For the sake of the Jaguars, I would hope that Meyer doesn’t return in 2022. However, I have seen NFL teams achieve success in spite of their head coach. For that to happen in Jacksonville would require a tremendous amount of luck.
Watch: ‘I Should Have Left the Nightclub”
1. Buffalo (3-1) — The Bills are the third team since 1990 with two shutouts in their first four games. And they have a dynamic two-way threat in Josh Allen (along with his Firebaugh High Eagles hoodie) at quarterback. The other teams with two blank jobs in the first four games reached the Super Bowl (Baltimore in 2000, Washington in 1991). (Last week: No. 5)
2. Arizona (4-0) — Notice a trend here? The Cardinals also boast a dynamic two-way threat in QB Kyler Murray. The Chandler Jones-led defense, while not as good as Buffalo’s, is opportunistic. Cornerback Byron Murphy Jr. has three interceptions already. (Last week: unranked)
3. Kansas City (2-2) — The record doesn’t matter. If the Chiefs don’t turn the ball over, you can’t beat them. I pity the fool of a defensive coordinator who doesn’t double-cover Tyreek Hill. (Last week: No. 3)
4. Los Angeles Rams (3-1) — One bad Sunday against a good team doesn’t change my assessment of the Rams. QB Matthew Stafford missed Cooper Kupp a couple of times, and the defense slept-walked through the second half. That won’t happen again. (Last week: No. 1)
5. Dallas (3-1) — QB Dak Prescott is doing an amazing job coming off his ankle injury and offensive coordinator Kellen Moore is dialing up the right plays. On defense, CB Trevon Diggs is playing out of his mind. (Last week: unranked)
Fell out: Tampa Bay (3-1), Las Vegas (3-1)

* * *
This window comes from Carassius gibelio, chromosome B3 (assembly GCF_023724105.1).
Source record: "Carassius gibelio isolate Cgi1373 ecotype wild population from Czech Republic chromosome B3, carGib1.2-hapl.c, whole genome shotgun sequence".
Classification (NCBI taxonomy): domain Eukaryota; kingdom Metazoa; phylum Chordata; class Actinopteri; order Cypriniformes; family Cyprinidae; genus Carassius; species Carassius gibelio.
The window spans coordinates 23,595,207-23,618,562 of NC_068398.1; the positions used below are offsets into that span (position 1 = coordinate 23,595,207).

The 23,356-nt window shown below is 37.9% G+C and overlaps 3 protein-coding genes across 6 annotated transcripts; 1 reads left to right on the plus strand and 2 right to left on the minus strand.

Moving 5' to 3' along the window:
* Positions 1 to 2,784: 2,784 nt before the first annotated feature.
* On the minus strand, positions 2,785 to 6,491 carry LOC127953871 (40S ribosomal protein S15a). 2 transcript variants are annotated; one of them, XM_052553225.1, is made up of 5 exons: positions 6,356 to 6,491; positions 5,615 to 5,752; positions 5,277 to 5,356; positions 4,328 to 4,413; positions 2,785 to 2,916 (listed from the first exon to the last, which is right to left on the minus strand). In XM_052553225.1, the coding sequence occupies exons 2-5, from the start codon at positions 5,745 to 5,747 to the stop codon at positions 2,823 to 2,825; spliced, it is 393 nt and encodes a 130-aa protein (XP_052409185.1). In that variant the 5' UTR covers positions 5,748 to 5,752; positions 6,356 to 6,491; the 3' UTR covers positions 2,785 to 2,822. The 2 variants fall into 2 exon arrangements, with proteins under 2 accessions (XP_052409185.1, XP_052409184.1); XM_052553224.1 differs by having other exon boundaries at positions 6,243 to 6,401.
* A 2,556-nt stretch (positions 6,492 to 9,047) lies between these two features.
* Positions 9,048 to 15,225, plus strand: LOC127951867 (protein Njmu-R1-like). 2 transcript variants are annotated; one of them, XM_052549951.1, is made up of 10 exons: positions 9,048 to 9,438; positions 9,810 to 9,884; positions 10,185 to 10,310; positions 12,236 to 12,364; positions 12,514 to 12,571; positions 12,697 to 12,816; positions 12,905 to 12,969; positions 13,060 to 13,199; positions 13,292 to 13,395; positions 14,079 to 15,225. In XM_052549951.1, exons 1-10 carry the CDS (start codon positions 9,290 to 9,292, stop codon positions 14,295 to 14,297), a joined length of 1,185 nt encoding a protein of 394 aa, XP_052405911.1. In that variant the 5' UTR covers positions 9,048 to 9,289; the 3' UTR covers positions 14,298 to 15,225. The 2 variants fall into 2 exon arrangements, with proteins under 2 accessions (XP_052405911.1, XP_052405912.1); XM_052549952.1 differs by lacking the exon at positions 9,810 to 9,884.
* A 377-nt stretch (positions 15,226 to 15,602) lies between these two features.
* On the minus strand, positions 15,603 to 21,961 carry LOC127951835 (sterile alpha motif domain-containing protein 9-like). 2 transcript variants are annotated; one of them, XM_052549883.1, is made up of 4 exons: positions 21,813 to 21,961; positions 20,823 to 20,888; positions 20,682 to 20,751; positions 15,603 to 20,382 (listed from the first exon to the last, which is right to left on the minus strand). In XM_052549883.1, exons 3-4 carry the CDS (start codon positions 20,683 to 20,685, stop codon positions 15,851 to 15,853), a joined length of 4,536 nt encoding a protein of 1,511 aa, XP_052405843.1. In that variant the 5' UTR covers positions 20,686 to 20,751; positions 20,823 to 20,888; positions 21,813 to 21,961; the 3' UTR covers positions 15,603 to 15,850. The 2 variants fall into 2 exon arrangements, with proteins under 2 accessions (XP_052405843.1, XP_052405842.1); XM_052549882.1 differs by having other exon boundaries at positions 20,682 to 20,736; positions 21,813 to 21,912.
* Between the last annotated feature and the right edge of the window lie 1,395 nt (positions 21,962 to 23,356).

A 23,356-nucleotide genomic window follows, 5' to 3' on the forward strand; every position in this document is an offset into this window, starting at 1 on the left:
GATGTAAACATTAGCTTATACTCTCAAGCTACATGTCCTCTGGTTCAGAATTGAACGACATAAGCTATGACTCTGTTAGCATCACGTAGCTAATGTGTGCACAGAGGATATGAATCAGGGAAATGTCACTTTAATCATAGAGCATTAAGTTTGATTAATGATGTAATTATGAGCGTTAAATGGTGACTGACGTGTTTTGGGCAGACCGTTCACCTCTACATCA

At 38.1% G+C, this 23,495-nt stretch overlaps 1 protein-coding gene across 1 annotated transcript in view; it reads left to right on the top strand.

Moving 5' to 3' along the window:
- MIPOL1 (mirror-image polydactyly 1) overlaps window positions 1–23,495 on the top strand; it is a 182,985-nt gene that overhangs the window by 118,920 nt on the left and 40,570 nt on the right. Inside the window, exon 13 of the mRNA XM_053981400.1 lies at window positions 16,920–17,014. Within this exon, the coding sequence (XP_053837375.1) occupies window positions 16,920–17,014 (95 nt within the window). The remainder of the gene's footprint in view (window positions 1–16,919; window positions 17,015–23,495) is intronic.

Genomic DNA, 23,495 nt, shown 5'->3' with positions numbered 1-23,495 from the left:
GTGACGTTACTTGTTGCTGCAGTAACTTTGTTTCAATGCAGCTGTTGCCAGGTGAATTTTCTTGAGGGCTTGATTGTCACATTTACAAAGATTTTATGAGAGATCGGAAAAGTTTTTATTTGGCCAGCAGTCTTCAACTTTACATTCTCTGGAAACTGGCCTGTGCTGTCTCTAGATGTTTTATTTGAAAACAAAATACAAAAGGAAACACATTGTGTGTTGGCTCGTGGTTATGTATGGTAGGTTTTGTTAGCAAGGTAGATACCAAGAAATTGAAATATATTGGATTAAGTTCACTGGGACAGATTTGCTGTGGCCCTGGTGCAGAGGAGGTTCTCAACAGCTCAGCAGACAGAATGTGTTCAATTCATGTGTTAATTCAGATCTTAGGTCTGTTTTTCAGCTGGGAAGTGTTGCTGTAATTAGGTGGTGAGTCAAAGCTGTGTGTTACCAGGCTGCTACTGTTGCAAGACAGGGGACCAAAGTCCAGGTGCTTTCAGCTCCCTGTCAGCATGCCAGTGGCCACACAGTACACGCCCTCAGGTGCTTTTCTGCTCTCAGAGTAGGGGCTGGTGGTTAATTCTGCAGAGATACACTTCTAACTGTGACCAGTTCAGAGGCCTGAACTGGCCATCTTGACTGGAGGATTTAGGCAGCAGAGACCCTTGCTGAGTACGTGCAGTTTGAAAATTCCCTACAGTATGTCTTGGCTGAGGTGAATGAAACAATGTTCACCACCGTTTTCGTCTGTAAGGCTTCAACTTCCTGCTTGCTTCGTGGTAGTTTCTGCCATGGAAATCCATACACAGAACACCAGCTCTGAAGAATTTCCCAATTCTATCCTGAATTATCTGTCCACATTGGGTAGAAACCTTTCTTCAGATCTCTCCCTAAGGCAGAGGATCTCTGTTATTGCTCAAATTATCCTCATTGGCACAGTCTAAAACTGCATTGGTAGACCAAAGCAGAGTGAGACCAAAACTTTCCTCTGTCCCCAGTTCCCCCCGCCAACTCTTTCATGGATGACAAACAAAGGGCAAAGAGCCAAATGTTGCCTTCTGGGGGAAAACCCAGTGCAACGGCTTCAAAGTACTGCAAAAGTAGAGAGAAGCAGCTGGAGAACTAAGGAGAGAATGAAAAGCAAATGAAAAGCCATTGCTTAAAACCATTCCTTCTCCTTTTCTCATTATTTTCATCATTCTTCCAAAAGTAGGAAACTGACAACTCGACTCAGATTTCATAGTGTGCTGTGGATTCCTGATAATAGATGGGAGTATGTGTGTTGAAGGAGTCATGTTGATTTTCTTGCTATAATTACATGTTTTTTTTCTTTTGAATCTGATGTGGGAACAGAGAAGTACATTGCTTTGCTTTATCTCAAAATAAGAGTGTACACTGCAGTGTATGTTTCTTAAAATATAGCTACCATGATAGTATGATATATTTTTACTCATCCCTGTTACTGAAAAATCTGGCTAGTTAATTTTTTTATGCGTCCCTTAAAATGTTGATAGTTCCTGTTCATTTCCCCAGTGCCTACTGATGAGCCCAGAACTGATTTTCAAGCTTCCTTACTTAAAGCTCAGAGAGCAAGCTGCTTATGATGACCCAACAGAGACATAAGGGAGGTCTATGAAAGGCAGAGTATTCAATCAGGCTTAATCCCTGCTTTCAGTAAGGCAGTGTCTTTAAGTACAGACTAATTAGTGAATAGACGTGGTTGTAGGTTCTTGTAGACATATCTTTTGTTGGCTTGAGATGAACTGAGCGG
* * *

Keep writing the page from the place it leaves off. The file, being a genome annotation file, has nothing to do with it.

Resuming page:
28. Chicago (2-2) — The future is now for the Bears and No. 1 draft pick Justin Fields, who was officially named the starting QB this week. It’s a future with many growing pains. (Last week: No. 29)
29. New York Jets (1-3) —The Jets’ reward for ambushing Tennessee is a trip to London to face Atlanta, which will be without WR Calvin Ridley. If QB Zach Wilson can lead the Jets to another win, they’ll move up and out of the Bottom 5. (Last week: No. 31)
30. Detroit (0-4) — They don’t have a win yet, but I like the Lions’ scrappiness even while their injuries continue to pile up. I have no doubt that they would beat Houston and Jacksonville. Too bad they’re not on the Lions’ schedule. (Last week: unranked)
31. Houston (1-3) — I like what’ve I’ve seen of rookie QB Davis Mills thus far, but he’s not yet ready for prime time. Neither are the rest of the Titans. (Last week: No. 30)
32. Jacksonville (0-4) — The Jaguars face a Tennessee team stung by losing to the Jets. The good news is, the game is in Jacksonville so the Jags don’t have to worry about whether Urban Meyer flies back with the team. (Last week: No. 32)
Escaped the Bottom 5: Atlanta (1-3)
About the Author
David Carr is a former Fresno State quarterback, NFL No. 1 overall draft pick, and Super Bowl champion. Now he’s an analyst for the NFL Network and writing a weekly column in collaboration with GV Wire’s Bill McEwen. The column is sponsored by Valley Children’s Healthcare.